Amid congressional hearings, multi-agency investigations and industry debate, the Economic Research Service of the U.S. Department of Agriculture released the first of three reports examining the nature of slotting fees and related retail promotional allowances.
uce grower/shippers, who have complained retailers are subjecting them to new trade practices.
Today's consolidated supermarket retailers have become "increasingly important produce buyers" who are emerging as an influential component in the changing structure of the produce industry, researchers stated.
In noting that large retailers have become direct produce buyers, researchers observed that "concurrently, new marketing and trade practices -- such as electronic data interchange and allowances for retail shelf space -- have developed between buyers and sellers, and have raised concerns about fair competition and practices with produce markets."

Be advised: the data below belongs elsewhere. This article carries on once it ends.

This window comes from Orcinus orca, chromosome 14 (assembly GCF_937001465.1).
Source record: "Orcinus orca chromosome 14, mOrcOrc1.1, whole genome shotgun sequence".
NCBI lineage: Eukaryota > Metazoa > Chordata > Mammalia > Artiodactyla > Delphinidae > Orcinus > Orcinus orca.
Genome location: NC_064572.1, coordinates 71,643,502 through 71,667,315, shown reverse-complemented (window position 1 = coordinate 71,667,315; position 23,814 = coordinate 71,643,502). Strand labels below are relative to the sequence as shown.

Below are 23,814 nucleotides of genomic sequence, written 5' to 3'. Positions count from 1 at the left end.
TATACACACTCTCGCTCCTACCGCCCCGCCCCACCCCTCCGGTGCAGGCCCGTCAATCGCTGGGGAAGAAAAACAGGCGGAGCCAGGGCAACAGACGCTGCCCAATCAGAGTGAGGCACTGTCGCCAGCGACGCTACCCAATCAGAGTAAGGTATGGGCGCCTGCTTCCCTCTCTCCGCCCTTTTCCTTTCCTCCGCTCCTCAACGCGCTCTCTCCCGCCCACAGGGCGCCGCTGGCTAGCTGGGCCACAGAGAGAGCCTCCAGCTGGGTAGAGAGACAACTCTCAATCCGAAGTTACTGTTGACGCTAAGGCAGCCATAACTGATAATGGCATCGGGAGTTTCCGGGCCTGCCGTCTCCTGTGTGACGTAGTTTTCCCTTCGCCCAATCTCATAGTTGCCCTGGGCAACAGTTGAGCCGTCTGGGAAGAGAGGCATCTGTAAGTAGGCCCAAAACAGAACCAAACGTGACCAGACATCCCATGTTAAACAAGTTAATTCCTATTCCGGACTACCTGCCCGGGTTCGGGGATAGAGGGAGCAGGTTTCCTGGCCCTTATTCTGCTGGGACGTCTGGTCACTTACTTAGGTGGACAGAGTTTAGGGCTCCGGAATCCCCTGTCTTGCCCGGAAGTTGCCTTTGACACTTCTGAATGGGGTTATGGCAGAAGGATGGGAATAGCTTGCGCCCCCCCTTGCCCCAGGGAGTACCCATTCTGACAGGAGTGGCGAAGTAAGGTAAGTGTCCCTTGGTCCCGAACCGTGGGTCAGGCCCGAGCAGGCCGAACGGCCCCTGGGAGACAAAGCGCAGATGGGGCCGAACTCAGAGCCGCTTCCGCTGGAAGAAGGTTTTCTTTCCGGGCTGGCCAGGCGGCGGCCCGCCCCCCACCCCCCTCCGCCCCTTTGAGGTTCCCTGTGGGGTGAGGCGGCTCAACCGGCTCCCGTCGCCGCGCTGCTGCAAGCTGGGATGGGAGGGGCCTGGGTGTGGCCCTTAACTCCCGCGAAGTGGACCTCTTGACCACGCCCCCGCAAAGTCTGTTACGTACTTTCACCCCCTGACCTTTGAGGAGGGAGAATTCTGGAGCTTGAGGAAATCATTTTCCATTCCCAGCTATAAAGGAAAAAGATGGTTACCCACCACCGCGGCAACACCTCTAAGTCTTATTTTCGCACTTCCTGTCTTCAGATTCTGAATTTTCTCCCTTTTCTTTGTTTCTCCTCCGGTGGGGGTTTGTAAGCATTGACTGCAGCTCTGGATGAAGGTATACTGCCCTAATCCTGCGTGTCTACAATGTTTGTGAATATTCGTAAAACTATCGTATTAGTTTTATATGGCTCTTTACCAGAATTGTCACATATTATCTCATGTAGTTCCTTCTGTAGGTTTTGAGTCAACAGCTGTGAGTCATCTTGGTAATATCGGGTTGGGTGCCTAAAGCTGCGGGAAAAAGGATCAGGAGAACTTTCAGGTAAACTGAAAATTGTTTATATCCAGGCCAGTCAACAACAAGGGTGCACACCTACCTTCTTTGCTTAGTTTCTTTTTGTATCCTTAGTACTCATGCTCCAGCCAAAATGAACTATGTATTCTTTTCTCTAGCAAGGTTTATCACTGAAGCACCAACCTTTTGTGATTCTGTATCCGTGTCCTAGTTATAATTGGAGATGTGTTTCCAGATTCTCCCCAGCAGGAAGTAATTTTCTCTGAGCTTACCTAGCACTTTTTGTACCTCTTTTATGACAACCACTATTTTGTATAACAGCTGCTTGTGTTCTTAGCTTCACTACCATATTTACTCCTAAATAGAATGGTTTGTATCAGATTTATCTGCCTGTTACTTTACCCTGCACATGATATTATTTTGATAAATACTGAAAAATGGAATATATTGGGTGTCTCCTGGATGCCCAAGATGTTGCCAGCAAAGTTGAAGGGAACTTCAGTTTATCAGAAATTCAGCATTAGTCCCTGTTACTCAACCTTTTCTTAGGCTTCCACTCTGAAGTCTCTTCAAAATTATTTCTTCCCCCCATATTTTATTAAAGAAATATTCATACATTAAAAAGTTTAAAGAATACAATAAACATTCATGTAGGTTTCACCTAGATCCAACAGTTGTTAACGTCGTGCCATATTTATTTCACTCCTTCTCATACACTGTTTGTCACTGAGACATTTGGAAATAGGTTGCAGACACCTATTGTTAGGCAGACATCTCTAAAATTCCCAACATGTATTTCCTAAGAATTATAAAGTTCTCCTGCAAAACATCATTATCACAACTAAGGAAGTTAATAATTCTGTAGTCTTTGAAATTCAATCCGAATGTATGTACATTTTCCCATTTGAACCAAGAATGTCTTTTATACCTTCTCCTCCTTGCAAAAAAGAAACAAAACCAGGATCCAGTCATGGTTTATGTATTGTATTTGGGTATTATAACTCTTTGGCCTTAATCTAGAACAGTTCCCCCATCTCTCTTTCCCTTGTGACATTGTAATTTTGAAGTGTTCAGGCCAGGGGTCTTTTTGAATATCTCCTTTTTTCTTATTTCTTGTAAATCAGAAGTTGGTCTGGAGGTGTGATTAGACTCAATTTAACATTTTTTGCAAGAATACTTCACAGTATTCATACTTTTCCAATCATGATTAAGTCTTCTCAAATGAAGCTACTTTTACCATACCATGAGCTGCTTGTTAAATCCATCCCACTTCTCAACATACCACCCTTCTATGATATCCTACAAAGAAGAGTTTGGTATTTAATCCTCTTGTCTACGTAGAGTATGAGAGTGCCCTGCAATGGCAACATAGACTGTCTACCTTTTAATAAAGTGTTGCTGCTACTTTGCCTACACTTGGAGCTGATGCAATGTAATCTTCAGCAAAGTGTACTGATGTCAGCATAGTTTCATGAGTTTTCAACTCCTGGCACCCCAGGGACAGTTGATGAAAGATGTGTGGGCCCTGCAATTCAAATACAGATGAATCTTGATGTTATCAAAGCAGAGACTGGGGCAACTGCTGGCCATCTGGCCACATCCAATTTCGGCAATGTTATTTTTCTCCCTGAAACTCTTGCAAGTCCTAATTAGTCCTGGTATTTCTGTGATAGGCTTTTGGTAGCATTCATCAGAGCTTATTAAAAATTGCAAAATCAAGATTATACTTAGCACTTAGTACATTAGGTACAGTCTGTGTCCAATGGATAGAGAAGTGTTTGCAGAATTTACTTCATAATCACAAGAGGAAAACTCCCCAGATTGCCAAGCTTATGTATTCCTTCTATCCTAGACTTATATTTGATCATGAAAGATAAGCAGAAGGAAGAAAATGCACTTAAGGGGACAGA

The report went on to state that the use and prevalence of various fees, allowances and incentives by produce buyers and sellers need to be documented and assessed. Documentation may be more difficult than anticipated: At least one other government agency ended research into slotting fees after it could not find enough retailers or grower/shippers willing to open their books.